Book review by Lucine Kasbarian
Defenders of the West: The Christian Heroes Who Stood Against Islam
Authored by Raymond Ibrahim
(Bombadier Books, 2022)
Defenders of the West chronicles the lives of eight great Crusaders who defended Christians against Islamic extermination, savagery, occupation and slavery. These heroes demonstrated great courage on the battlefield and a fierce devotion to their Christian faith. Academic/author Raymond Ibrahim, an expert in Islamic history and doctrine, spotlights Duke Godfrey of Bouillon, France; El Cid (Roderick Diaz of Spain); King Richard the Lionheart of England; St. Ferdinand of Spain; St. Louis of France; John Hunyadi of Wallachia; Skanderbeg, the Albanian Braveheart; and Vlad III Dracula, the Lord Impaler of Romania. The valor of these Christian ironmen who met toe to toe with such warmongers defies belief.
Written in an engaging style using accessible language, these remarkable, factual incidents leave the readers on the edge of their seats. Raymond Ibrahim conducted an impressive amount of research from first-hand sources to not only furnish biographies, but present what was going on historically, politically, culturally, and socially to give the reader a fuller understanding of what was at stake. Ibrahim devotes particular attention to the upbringing of each protagonist to provide further insight into what shaped his character. Defenders of the West bring to life the daring and dynamic exploits of kings and knights who have either been misrepresented in modern history books — through ignoring and even contradicting what primary sources (Muslim and Christian) have said about the times — or by eliminating these exploits from official narratives altogether.
Audiences may recognize the names El Cid, Richard the Lionheart, St. Louis, and Vlad the Impaler (who was not a vampire like the fictional Count Dracula created by Bram Stoker). In the last century, these individuals have been subjected to discrediting campaigns in films, books, and even protests (think St. Louis, Missouri). The rest have mostly slipped into oblivion due to a blind-eye treatment, thus making the case for why these eight giants richly deserve to be exhumed and reanimated from the dustbin of history.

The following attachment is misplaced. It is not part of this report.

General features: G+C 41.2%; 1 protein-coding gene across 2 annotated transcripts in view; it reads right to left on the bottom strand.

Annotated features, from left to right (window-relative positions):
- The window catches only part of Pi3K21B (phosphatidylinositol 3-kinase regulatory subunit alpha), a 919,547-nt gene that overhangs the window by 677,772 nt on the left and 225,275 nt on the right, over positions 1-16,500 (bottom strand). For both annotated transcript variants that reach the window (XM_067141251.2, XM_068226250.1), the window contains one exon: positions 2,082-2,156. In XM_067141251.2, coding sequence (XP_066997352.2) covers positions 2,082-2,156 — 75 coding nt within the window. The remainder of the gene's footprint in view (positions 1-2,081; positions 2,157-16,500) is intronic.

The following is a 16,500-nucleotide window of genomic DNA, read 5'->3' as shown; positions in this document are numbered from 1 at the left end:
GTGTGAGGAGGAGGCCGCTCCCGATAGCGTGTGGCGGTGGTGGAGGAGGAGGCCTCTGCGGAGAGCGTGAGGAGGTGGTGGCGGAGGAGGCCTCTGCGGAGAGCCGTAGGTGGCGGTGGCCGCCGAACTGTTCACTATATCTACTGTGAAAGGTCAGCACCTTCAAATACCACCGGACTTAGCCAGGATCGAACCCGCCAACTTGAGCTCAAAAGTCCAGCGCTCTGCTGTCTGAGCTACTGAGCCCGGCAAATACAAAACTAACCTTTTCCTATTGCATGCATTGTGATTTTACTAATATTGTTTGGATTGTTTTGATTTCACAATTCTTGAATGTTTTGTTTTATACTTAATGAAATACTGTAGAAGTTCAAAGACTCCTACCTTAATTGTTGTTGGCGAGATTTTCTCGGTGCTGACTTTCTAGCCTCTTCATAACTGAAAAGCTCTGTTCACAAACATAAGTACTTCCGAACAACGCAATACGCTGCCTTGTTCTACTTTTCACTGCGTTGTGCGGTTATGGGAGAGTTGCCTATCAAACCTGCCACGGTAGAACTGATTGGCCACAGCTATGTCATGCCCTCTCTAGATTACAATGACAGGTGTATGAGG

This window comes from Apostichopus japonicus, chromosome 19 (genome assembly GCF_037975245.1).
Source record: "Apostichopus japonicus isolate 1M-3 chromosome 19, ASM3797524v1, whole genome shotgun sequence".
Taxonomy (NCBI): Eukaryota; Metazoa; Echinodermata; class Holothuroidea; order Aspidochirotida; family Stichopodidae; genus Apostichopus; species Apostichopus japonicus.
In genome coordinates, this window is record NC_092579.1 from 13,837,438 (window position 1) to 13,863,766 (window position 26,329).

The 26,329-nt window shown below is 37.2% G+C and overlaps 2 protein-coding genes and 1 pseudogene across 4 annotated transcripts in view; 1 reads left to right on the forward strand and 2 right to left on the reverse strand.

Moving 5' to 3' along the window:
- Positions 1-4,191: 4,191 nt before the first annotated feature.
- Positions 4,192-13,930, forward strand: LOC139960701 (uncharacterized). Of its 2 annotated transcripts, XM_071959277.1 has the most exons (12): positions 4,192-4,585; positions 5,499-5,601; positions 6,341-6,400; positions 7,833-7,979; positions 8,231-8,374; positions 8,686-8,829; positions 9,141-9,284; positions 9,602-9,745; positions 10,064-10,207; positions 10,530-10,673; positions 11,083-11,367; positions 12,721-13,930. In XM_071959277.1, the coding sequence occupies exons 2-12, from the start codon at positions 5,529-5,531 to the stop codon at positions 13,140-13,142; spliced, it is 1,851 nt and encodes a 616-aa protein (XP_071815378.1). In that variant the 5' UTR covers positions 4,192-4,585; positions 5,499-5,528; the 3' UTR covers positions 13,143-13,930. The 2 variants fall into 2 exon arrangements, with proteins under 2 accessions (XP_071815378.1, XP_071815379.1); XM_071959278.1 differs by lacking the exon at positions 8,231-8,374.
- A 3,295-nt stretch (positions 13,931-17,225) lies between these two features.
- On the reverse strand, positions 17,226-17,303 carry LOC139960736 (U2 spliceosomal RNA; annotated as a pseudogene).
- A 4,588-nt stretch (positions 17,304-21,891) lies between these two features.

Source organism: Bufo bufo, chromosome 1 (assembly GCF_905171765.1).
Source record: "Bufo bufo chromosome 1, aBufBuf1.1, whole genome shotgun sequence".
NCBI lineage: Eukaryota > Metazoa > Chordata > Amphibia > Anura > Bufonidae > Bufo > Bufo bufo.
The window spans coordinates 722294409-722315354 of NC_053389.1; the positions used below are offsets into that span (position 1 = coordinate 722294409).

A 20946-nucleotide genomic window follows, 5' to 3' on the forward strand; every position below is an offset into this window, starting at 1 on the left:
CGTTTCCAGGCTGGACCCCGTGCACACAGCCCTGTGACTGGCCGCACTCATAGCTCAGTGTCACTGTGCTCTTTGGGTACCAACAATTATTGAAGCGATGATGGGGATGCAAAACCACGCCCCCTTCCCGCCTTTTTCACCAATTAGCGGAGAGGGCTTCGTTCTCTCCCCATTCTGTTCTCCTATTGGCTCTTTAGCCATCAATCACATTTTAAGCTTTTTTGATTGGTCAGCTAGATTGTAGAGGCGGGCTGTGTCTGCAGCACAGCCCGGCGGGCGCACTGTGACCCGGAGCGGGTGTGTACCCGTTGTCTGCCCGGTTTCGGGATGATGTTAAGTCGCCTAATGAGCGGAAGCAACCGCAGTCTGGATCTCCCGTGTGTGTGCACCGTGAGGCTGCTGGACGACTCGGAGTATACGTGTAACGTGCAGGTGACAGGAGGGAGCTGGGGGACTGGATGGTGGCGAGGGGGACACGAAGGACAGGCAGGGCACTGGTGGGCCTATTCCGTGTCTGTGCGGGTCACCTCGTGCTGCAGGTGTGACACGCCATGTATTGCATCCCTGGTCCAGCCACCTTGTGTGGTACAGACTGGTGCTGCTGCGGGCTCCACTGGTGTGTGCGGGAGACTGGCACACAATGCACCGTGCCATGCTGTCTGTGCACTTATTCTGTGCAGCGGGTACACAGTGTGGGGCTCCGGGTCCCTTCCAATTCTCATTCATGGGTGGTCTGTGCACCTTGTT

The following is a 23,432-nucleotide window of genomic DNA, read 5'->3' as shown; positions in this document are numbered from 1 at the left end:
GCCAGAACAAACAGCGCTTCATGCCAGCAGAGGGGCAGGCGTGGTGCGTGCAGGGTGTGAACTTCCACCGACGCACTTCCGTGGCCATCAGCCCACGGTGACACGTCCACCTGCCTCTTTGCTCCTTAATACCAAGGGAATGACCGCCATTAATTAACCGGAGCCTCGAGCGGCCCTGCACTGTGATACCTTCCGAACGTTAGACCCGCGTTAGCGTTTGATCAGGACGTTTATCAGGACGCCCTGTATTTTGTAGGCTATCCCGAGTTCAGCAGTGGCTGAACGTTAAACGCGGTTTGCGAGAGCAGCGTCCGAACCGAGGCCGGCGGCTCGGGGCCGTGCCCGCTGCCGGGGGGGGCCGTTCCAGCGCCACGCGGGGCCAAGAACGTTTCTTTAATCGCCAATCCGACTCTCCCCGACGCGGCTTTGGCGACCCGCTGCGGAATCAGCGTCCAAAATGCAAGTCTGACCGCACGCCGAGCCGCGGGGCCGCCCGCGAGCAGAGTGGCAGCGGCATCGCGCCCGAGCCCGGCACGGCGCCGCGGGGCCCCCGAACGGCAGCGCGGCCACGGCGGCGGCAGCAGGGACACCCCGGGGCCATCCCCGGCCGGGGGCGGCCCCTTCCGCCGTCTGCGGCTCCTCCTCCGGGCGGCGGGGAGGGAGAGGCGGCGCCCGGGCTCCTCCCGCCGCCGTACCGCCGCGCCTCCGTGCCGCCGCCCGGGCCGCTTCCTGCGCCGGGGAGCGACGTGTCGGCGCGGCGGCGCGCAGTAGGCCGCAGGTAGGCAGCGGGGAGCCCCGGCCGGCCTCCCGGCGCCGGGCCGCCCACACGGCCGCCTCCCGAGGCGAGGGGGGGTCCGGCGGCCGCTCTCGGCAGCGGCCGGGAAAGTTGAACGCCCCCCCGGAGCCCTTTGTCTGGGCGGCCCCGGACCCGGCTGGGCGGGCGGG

What further sets the book apart is that it sets the record straight about the Crusades – widely maligned by certain interest groups and lobbies as being inspired by greed, xenophobia, racism, colonialism, and a penchant for violence, humiliation, and conquest. (That false assertion actually describes the mission of the Jihadists.) Using copious eyewitness testimonies, Ibrahimbacks the thesis that the Crusades — which sought to restore lands that were Christian before Jihadists invaded and forcibly Islamized them — were a defensive response and a form of resistance against Islamic attacks on Christendom. Defenders of the West also shows a continuum of Jihadist behavior beginning in ancient times, which is sure to open the eyes of those who view and even excuse the atrocities of the 1915 Turkish Genocide of indigenous Armenians, Assyrians and Greeks as a singular event mired in the circumstances of the times. By allowing the primary sources to speak for themselves, the author gives the opportunity to readers to compare the moral values held by the Jihadists to those held by the Crusaders in order to draw their own conclusions.
Once read, these stirring, heartbreaking and fantastic tales are not easily forgotten. Rather than elaborate on the incredible and often terrifying exploits, suffice it to say that these monarchs and military leaders learned from history and bitter experience that only by fighting fire with fire could they hope to establish peace and protect fellow Christians.
This book is perfect for anyone who is fascinated by the power of knighthood and wishes to witness how far some Christians were willing to go to secure their rights to live and worship in freedom and dignity.
Ibrahim concludes by evaluating what is taking place now, including the mainstream media suppression of the global war on Christians. If we ignore his cautionary words, we do so at our own peril. Today, powerful nations employ erroneous “both-siderism” in what they think will placate Jihadists while civilians are physically and spiritually devoured as peace offerings to their oppressors. A decline in morality, virtue, and discipline in the 21st century means that it will be difficult to imagine the courage of these eight great heroes appearing again in the modern day.
Raymond Ibrahim was born and raised in the U.S. by Coptic Egyptian parents who were born and raised in the Middle East. He is the author of several books about Islam and can be found at: www.raymondibrahim.com
# # #
This article originally appeared in The American Thinker.
When Christendom learned to fight fire with fire – American Thinker